Como varios de los clásicos de horror de la Universal Pictures, todo inicia con un loco desquiciado obsesionado con algo, en este caso, el ser invisible. ¿De dónde proviene el pánico o el gran clímax de la película? El que un orate está suelto y es invisible. Aunque anticuado, los efectos de invisibilidad para este tiempo no eran grandes retos. Es por eso que la escena de una quijada invisible es la mejor de todas.
Claude has a Whale of a time as the scientist who discovers how to make himself transparent before running amok and vowing to use his power to rule the world in this version of H.G. Wells' famous story, a picture that Rains supreme as the best adaptation of the oft-filmed novel! State of the art (for its time) trick photography and suitably atmospheric direction results in a superior and fun science-fiction picture..
perhaps it was the early days of cinema business, but still... such an awful acting and awful editing. Almost ruined the whole thing, the imaginations, the ideas of paranoia and human identity. P.S: an extra star. I don't know is it a truth or just psychosomatic, but somehow that innocent, true passion of cinema-making still can be felt.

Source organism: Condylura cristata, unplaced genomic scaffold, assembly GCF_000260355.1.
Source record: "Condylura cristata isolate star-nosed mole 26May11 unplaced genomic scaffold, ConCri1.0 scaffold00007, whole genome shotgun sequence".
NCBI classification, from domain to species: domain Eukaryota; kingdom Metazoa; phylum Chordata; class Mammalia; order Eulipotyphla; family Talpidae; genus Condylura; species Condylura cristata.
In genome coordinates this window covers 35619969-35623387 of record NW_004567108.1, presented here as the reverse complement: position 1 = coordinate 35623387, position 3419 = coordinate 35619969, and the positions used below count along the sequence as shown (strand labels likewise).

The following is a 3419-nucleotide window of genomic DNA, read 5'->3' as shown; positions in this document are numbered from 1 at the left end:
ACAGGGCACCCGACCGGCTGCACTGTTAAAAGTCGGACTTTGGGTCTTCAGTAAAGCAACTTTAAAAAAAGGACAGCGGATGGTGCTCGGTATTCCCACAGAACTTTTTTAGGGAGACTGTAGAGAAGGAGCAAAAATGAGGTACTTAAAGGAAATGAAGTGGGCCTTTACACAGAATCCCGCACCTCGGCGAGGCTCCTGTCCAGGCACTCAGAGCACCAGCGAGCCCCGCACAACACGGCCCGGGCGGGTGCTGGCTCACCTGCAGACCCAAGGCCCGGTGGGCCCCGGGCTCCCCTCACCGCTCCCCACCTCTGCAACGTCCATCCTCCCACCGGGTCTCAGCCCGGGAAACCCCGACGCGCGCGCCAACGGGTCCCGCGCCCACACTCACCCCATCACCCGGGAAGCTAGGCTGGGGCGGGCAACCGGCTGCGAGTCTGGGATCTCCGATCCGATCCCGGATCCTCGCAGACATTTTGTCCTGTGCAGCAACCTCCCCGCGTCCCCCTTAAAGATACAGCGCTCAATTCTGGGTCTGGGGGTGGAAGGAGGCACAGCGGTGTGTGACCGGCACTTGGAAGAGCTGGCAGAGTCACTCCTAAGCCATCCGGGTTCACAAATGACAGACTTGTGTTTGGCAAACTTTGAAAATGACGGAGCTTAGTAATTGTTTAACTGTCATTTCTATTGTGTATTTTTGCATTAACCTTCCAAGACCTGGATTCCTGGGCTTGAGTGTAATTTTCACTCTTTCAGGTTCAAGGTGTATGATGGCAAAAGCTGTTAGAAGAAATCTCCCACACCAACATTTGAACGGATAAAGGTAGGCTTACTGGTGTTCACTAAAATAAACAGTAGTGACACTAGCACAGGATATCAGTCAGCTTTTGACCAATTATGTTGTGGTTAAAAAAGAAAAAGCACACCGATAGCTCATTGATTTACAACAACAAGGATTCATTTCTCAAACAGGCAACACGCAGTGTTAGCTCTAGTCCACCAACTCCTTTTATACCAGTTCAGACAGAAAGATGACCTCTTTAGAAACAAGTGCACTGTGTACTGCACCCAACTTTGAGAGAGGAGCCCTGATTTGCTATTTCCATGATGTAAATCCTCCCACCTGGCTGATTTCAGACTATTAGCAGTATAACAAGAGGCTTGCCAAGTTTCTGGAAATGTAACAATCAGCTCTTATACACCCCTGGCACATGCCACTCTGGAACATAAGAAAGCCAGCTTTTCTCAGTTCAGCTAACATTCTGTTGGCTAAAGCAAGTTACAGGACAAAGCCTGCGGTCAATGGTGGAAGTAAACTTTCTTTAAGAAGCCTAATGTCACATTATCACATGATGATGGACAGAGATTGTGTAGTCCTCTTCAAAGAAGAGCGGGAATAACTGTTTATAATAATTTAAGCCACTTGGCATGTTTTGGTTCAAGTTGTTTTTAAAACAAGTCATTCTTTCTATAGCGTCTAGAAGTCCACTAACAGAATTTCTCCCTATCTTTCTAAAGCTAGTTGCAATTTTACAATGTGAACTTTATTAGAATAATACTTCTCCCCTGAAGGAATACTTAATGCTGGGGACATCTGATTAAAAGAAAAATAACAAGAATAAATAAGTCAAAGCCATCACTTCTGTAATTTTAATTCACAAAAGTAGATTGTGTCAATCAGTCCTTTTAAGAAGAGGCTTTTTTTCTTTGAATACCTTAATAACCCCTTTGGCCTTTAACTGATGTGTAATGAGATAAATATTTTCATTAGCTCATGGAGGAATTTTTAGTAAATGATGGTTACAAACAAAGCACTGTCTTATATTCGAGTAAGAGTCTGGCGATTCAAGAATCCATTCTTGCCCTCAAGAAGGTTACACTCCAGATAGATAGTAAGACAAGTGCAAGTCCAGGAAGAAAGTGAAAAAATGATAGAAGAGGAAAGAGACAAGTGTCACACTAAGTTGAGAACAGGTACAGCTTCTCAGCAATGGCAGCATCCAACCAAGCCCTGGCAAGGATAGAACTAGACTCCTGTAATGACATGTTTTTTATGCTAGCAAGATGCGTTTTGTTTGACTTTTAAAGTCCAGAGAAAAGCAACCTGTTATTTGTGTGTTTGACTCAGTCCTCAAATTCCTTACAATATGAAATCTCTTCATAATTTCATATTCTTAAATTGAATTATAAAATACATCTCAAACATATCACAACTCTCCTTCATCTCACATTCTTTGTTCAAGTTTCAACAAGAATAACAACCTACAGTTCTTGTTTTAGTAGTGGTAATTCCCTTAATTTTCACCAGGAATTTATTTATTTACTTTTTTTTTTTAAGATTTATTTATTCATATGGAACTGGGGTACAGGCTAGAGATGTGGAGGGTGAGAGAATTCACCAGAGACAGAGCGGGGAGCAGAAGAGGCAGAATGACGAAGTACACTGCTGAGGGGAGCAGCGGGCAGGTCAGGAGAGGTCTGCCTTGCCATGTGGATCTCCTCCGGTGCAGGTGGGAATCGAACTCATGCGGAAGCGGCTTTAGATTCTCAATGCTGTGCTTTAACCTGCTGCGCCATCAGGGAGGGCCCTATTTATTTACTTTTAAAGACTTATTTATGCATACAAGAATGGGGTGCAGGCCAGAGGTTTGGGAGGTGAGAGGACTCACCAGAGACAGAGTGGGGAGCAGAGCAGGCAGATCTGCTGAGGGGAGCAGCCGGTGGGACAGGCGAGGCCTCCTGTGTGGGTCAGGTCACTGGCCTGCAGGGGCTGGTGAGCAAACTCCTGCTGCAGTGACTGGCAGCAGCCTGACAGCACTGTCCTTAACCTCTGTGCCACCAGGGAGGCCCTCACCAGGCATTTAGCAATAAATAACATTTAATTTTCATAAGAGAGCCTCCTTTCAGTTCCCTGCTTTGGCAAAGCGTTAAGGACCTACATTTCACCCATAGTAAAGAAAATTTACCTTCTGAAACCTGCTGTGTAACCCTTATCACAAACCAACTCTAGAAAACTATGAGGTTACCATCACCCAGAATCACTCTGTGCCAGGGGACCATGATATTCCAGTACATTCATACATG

While the simple and blunt plot is meant to entertain, James Whale has something else up his sleeve: a gleefully macabre study of what Nietzsche called "superman"; someone society fears and destroys. Claude Rains is superb, intoning a performance based purely on voice inflection. And I can only imagine the sheer wonder 1933 audiences felt watching a man disappear in front of their very eyes. The power of cinema!
The "Hey, we can't see him!" gimmick starts to wear a bit thin, but this movie's still pretty iconic. I love Whale's stock-company of off-the-wall eccentrics he keeps gainfully employed in all of his Imagi-Opuses of the '30's! Claude Rains is awesome! He has sort of a Colin Clive-voice ... but kicked up a few notches! I wish Universal used him better in their monster-pantheon in the later years!
The style of acting in films is what really decides whether they date well or not, and "The Invisible Man" is creaky in places because of that; but the film remains hugely alluring because of Reins' gleeful rebellion against authority. Perhaps we love movies about (megalo)maniacs because deep down we believe their victims are getting what they deserve.
after rating the second part of the franchise, i wanted to say something about the first part as well. what i find interesting about this movie is not the invisibility theme (that alone i would openly dislike), but the portrayal of insanity into which invisibility drives an individual. this is an sf movie, but the invisibility issue might as well be the everyday side effect of blending into today's oblivious society.